January 15, 2018

Jan. 15, 2018

Dear Colleagues,  

I hope you had a good holiday season and that your J-term is off to a good start. We have 177 total courses being offered this January, with 39 on campus, 19 abroad and 119 that include internships, directed studies, directed readings and practicums. There are 292 students and 34 program leaders participating in the 19 courses around the globe. I’m looking forward to reading about their #NorseAdventures on the J-term blog.  

Faculty searches and sabbaticals
The Dean’s office is in the process of launching the following faculty searches:

  • Assistant professor of computer science, tenure-track
  • Assistant professor of Africana studies and history, tenure-track
  • Visiting assistant professor of biology, non-tenure-track, three-year term
  • Visiting assistant professor of classics, non-tenure-track, three-year term
  • Visiting assistant professor of economics, non-tenure-track, one-year term

More information about each of the positions will be available on the human resources website and I will continue to provide updates on other searches as they are launched. We appreciate your help in recruiting candidates for these positions.


This year, we received and approved 14 requests for sabbaticals from faculty: 10 semester and four year-long. I want to thank the members of the Faculty Interest Committee for reviewing the requests and presenting their recommendations.   


Development news
As of the end of 2017, we have received nearly $13.8 million in gifts to the college. That year-to-date endowment support is higher than any of the previous five years at this point-in-time, with nearly $2.7 million in new cash gifts. Many of these endowment gifts will support faculty, staff and students through scholarships and program funds. I’m deeply grateful to Luther alumni and friends for their generosity, support and dedication to the college.


“Horizontal learning”
Over the winter break, I attended the annual Council of Independent Colleges (CIC) Presidents Institute. The meeting focuses on challenges and opportunities for private colleges in the current challenging and often disruptive environment for higher education. I was heartened that many of the initiatives proposed in our new strategic plan address challenges and opportunities discussed during the conference.  

Clearly, Luther’s key strengths for the future are our strong liberal arts curriculum and our excellent interdisciplinary programs. One keynote address in particular bore this out. Michael Rhodin, a recently retired senior vice president at IBM and founder and leader of IBM's Watson business units, urged colleges to prepare students to be ready for change and, most importantly, to learn how to learn. Rhodin said that graduates now need "horizontal learning" that extends across disciplines. He sees cross-disciplinary learning as essential for students as they prepare for their lives after college.

At Luther, our liberal arts education and our interdisciplinary strengths prepare students exceptionally well for this environment of rapid change and life-long learning. I look forward to building on these strengths in our work together as we move ahead with our new strategic plan.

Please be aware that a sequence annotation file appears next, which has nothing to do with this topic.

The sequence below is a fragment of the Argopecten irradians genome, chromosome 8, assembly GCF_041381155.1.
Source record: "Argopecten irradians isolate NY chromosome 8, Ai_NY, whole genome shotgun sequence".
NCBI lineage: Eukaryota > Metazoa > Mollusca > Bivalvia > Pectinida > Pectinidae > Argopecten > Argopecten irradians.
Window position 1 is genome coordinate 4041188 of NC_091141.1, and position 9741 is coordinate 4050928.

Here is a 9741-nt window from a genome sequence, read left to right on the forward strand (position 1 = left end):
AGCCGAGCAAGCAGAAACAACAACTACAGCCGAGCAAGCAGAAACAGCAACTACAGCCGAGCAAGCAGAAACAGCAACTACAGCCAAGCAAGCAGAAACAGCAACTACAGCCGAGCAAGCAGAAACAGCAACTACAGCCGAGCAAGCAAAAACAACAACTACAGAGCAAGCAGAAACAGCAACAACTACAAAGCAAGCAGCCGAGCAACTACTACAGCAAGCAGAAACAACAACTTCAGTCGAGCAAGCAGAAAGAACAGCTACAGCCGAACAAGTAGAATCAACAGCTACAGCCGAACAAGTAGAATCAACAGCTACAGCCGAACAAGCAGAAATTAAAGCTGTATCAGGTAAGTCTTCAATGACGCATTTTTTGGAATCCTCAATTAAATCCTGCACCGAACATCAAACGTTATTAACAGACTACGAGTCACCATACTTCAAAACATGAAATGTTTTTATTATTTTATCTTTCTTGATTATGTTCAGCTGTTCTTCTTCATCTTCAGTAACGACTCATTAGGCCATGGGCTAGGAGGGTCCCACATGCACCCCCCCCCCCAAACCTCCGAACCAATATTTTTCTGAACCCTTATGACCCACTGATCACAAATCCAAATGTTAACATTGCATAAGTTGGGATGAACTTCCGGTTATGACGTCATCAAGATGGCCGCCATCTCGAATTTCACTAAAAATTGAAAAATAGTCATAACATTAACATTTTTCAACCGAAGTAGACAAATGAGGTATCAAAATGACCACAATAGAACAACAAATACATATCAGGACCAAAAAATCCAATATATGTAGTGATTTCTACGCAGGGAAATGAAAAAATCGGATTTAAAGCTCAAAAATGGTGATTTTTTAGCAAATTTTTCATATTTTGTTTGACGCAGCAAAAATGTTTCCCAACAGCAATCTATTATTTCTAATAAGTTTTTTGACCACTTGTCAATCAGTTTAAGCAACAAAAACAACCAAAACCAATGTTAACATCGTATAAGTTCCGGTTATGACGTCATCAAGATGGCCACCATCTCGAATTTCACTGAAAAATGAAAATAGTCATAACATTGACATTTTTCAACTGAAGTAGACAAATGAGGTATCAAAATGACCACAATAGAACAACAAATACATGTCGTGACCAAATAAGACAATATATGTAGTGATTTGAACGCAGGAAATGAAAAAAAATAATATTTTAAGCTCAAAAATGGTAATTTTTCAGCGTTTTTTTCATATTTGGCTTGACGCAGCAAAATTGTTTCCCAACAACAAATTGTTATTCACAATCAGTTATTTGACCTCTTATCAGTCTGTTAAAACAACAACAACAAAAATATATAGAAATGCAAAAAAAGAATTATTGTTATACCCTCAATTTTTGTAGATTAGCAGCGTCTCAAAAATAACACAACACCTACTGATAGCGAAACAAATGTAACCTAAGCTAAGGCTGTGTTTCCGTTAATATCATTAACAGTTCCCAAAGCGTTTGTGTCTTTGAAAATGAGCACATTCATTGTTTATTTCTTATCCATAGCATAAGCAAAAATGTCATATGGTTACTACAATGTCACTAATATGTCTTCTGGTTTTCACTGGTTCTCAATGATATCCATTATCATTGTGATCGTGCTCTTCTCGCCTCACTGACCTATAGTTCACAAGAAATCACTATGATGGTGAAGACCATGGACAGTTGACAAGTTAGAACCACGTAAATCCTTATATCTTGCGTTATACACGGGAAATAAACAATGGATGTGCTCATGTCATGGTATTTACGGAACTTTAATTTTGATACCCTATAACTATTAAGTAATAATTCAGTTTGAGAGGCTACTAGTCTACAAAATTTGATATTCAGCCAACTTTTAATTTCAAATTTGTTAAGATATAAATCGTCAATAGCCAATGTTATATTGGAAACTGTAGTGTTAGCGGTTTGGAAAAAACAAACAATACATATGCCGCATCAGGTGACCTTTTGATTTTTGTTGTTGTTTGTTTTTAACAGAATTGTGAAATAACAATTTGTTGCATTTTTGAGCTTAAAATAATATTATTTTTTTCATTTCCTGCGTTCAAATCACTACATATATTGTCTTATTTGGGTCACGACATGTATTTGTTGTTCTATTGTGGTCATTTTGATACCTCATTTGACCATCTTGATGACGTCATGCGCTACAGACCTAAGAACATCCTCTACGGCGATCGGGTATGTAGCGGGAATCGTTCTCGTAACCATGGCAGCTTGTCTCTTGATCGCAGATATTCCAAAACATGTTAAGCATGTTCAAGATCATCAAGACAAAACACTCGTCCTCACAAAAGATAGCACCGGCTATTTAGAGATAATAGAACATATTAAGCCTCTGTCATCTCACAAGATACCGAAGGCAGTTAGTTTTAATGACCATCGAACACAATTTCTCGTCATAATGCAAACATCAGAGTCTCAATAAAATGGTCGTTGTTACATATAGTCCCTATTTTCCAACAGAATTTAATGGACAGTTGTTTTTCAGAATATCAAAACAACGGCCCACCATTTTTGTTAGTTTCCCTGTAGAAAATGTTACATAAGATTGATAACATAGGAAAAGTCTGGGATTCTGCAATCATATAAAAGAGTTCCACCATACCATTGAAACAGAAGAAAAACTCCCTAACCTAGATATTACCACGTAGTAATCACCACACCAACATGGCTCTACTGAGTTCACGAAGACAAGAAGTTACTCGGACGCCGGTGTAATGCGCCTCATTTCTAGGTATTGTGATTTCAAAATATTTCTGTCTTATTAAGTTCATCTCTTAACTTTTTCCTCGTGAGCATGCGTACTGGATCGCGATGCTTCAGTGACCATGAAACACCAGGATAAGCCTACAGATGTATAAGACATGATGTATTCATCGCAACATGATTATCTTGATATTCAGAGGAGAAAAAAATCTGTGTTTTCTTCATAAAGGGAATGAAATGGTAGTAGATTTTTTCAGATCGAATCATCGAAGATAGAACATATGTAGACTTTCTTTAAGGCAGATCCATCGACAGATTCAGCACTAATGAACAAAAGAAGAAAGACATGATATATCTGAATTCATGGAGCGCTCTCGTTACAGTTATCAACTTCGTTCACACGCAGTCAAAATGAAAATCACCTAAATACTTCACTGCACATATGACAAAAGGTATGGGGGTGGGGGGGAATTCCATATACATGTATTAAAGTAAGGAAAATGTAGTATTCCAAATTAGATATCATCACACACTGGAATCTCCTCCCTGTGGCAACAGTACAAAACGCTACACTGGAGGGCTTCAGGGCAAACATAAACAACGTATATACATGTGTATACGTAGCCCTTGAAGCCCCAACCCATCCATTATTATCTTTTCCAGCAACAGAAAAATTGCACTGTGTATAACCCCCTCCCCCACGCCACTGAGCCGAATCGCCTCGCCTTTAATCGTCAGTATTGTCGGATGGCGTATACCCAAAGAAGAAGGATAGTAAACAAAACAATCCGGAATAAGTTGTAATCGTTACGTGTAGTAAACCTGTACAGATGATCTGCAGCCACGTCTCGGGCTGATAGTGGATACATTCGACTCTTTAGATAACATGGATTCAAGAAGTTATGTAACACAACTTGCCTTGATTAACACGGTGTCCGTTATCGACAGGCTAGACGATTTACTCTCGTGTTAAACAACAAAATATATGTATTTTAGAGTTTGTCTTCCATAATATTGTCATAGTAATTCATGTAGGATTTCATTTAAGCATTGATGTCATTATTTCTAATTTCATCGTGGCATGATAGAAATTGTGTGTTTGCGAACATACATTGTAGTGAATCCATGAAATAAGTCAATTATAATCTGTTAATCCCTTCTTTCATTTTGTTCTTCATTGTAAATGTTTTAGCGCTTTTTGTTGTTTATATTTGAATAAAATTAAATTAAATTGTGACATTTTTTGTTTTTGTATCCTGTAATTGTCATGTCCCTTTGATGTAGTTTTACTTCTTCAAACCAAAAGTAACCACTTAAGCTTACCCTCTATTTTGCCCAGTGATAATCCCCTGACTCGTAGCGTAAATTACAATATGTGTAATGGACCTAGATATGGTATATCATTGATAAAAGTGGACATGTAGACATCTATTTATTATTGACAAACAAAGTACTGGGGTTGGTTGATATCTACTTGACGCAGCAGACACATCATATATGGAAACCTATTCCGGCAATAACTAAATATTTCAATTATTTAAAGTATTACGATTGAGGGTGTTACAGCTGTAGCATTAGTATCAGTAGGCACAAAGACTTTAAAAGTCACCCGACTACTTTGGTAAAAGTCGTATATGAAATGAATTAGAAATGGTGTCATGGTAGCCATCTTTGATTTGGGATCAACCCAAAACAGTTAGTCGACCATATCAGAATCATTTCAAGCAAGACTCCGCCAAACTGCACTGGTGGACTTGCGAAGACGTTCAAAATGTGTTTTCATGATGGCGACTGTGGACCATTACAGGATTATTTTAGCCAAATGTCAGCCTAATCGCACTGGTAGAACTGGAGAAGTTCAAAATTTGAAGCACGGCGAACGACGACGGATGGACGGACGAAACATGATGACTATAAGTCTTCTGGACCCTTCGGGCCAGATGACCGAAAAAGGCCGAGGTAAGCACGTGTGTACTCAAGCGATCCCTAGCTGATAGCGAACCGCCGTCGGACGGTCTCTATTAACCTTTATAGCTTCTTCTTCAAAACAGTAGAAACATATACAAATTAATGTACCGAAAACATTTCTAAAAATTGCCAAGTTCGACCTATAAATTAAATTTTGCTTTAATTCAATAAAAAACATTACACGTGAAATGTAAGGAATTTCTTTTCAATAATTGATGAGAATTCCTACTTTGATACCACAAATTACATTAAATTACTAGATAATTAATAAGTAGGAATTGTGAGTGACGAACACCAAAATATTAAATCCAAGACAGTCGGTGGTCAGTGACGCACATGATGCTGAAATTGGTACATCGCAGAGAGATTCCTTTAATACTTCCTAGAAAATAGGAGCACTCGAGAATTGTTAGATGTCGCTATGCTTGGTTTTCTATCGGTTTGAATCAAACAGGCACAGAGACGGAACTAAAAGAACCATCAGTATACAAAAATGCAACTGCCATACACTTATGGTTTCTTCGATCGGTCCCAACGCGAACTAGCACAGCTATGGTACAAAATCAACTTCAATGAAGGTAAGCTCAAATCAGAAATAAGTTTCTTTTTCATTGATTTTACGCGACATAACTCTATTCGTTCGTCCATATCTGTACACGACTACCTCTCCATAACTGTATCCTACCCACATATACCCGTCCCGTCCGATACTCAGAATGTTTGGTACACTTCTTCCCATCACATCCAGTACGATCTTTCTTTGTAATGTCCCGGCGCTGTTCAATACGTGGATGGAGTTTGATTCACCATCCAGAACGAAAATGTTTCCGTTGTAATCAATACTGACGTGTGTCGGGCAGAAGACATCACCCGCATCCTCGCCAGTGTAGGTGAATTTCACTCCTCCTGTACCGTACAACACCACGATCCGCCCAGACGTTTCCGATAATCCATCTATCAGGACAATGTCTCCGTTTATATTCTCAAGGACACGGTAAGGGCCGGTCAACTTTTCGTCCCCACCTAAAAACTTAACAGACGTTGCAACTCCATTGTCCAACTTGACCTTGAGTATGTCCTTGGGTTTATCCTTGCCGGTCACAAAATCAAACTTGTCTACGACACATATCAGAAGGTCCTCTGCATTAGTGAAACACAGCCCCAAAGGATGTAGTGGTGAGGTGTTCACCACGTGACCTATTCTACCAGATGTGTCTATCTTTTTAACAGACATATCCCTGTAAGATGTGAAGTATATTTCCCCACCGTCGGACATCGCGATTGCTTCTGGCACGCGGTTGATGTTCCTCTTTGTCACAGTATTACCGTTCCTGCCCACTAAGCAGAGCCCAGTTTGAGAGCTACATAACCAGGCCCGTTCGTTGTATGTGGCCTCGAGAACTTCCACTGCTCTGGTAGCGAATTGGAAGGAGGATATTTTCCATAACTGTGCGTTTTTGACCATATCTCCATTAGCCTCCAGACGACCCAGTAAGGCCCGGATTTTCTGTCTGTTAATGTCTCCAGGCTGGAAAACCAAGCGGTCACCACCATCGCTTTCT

Spring semester 2018
Our spring semester begins in February with:

  • Mid-Year Update from 1 to 3 p.m. Tuesday, Feb. 6, Valders 206
  • Spring Convocation at 9:40 a.m. Thursday, Feb. 8, CFL Main Hall
  • Board of Regents meetings Feb. 9-10

I look forward to seeing you at the Mid-Year Update and Convocation and will send a President’s Update following the February Board Meeting.  

Today on campus
In recognition of the 50th anniversary of the death of Martin Luther King Jr., Ronald Rochon, provost at the University of Southern Indiana, will give Luther College's annual Martin Luther King Jr., Day lecture, at 7 p.m. Monday, Jan. 15, in Valders Hall of Science Room 206. Honoring King's legacy, Rochon asks teachers of the younger generation to inspire a revolution, one that seeks to ensure a dignified life defined by respect for others, no matter their differences.  

Nearly 1,100 students from 380 schools will be on-campus working with our music faculty for the annual Dorian Vocal Festival. Festivals, camps and other events that bring students to campus prior to making a decision about college are important to our recruiting efforts. Please join me in welcoming these students and their teachers and giving them a positive impression of Luther College!  

Updates from the Cabinet  

Tax Cuts and Jobs Act
As you know, the new Tax Cuts and Jobs Act will bring significant changes to the tax code. Many of the bill's provisions that were most harmful to higher education were removed prior to final passage. Among the positive outcomes, tuition benefits will not be treated as taxable income and interest on student loans will remain be tax-deductible.  

However, the increase in the standard deduction will reduce the number of taxpayers who itemize deductions from approximately one-third under current law to fewer than 10 percent. This is projected to reduce charitable giving in America by $5 to $13 billion. In addition, the ability to access tax-exempt bonds for debt refinancing has been eliminated. That, combined with a cut in the corporate tax rate, will increase costs of current and future debt financing.  

In terms of the bill's impact on individuals, the IRS will be revising tax withholding tables early in 2018 that will include the new standard deduction, the loss of the personal exemption and the new tax rates. As we learn more, we will communicate about the specifics of these revisions and the implications for our employees. If you'd like to learn more about the implications for you, the New York Times published a tool that may be helpful.  

Eric Runestad
Vice President for Finance and Administration